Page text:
She takes her pain medicine from my hand, one pill at a time, her thin fingers fumbling them out of the folds of my palm. My mom angles a cup and adjusts the bendy straw for her and lifts it to her mother's mouth. It was the single most tender thing I have ever witnessed.


Today, she is better. I was not around much today. I was off doing selfish things to tether me back to my silly young life. I felt more than a little ashamed for this. I am not this kind of brave. I have only faked out mean kid courage that I can muscle up, easily summoned for telling people off or breaking up fights. That is not the courage I need to manufacture to be able to accept the sickness, or the inevitability. Of. It.

Most everyone I know who has died courted their death, paid for it in cash, even. Even my other grandma's husband. He bought his death in a lifetime of Dorals and highballs at an Elks Club bar, they said "you will die" and he chose to keep going. Others, they were just kids bent by adult weights, and they got on with needles and shotguns. Some accidental. Some with specific intent.

All of those, you see it coming. Maybe you witness with hope, maybe you give up on them and turn them loose to the flames licking at them. But that is a different kind of acceptance, a different shade of "seeing it coming" than illness and where old age takes you -- especially when it is running on a track of shared DNA. The big lens of mortality, illuminating all the spots you missed, all the filthy corners, all the best ideas you've been pawning off in lieu of safe bets.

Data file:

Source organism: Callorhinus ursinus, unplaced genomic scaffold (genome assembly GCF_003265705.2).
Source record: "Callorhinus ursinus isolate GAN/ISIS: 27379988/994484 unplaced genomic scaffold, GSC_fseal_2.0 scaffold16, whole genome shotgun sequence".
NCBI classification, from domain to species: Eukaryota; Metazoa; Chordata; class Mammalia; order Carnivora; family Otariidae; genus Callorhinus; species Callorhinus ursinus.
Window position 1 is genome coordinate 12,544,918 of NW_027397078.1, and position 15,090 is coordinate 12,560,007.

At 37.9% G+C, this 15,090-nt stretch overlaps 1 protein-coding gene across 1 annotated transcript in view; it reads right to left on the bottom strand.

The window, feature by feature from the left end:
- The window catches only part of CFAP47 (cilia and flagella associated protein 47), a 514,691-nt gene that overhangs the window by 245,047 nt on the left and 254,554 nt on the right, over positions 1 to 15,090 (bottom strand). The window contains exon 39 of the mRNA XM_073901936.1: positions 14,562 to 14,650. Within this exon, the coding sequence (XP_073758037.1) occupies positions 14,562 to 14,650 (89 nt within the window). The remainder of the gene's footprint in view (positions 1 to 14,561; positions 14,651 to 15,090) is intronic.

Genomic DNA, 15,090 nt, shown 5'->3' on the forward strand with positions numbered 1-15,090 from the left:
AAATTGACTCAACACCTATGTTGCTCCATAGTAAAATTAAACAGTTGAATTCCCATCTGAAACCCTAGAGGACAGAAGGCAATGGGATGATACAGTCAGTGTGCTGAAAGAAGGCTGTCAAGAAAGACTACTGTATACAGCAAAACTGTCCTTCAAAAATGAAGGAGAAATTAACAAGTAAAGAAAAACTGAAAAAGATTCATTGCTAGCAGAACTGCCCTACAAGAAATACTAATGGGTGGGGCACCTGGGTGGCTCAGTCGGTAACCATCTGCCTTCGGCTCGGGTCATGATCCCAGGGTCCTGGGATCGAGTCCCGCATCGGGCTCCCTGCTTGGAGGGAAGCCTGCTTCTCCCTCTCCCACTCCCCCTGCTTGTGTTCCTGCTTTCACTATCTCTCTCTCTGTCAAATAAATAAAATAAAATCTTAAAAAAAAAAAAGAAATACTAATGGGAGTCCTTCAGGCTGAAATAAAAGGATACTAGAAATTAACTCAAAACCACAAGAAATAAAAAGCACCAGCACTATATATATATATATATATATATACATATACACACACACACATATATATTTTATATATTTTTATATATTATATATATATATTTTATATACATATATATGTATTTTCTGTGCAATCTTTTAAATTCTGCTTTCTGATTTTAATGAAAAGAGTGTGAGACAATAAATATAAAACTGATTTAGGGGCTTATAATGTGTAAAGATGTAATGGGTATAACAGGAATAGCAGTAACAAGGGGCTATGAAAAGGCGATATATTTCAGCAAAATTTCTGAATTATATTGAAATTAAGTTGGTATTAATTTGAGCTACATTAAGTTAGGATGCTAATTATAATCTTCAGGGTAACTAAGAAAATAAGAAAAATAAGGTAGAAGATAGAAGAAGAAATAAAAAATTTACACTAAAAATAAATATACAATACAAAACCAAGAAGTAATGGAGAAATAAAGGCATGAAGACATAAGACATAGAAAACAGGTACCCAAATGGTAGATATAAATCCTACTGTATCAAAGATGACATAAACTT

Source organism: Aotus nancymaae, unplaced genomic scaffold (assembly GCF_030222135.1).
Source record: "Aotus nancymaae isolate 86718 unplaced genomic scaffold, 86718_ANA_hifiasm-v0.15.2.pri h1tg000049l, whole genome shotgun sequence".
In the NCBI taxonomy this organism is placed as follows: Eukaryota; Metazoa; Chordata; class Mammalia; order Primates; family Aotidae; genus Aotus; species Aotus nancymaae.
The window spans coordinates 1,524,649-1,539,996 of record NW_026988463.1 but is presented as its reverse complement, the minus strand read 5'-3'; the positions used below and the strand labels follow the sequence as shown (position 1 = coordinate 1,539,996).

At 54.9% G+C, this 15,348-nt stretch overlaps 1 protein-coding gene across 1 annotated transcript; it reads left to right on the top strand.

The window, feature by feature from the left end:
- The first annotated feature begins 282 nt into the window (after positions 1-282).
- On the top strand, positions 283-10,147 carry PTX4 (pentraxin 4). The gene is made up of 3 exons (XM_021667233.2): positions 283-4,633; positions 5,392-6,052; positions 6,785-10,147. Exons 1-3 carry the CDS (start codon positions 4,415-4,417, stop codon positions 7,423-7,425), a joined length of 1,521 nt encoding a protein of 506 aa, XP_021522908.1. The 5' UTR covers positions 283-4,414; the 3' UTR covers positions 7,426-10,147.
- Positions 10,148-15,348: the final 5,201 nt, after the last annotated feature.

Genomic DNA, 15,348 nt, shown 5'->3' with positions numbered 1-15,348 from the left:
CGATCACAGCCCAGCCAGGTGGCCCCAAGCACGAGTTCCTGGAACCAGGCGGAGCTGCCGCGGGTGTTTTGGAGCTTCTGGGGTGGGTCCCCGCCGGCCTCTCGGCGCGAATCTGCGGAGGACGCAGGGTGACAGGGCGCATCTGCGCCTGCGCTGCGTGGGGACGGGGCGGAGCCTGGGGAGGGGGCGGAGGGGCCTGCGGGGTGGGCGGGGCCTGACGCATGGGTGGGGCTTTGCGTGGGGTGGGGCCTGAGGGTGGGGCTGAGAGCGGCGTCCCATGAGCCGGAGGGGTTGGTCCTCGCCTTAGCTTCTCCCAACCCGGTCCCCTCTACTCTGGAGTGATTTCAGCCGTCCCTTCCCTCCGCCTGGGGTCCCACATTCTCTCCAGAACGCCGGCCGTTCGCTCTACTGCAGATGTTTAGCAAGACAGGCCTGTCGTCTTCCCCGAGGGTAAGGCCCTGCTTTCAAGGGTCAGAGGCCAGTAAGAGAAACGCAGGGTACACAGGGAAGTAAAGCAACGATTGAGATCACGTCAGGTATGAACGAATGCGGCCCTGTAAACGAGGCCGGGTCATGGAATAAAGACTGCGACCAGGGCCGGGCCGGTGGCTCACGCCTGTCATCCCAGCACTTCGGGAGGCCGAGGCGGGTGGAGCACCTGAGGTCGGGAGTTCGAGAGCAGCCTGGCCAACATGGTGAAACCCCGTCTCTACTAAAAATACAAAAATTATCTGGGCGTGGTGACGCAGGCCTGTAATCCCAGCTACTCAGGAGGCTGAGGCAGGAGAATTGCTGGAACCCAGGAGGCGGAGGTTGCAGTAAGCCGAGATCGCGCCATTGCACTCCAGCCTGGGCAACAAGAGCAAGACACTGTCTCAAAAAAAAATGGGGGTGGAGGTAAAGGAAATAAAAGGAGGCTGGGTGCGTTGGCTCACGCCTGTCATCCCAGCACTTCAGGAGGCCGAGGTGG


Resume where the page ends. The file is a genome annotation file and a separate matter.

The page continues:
And so, today, all day I was angry. For all this creeping up on me like that.


There is so much of today that I would not like to rebroadcast, but can be summarized as: 7.5 hours and 211 miles later, I have proven, beyond a shadow of a doubt... there is no wireless access, or even DSL plug-ins anywhere in central Florida. I have never gone to such extremes to make a deadline.
An employee at the Barnes and Noble in Lakeland, (120 miles round trip) seemed genuinely sorry for their bad information they gave me. Meanwhile, I was ready to kick over the big holiday display of Anne Geddes books to punish them for their misdeeds. I wound up purchasing a dial-up account. It took an hour and forty minutes to download my email. Peace and respect to the packmules of technology, there for us when all else shits the bed.

Discoveries from the fantastic voyage were numerous.

The main real estate agent in my Nana's town has the best-worst name ever Chip "C.D." Boring. "Chip Boring" is bazonkers by itself. " CD Boring" is like, Discharge-album cover painted in white-out on the back of your leather jacket awesome-stupid.

The hurricane chewed through the grove town of Frostproof. The lids on the mobile homes got halfway peeled up. They look like open caskets. Great piles of end tables and wet couches and stuff that used to matter sits at the end of the drive awaiting the arrival of whomever comes to fetch wet couches.

A woman said to me "No. No internet. All we got is orange trees and cows around here," and shrugged. I laughed, she did not.

After eight consecutive listens to Joni Mitchell's Court and Spark, I have sworn off any albums not made my a divorced woman. Everyone else is just going to bullshit me with bedsheet ghosts. The lyrics are too unfuckwithably real, I can hardly stand it at all. I almost had to pull over and barf in a municipal drainage ditch it was so intense.

Posted by Jessica at November 16, 2004 02:57 AM | TrackBack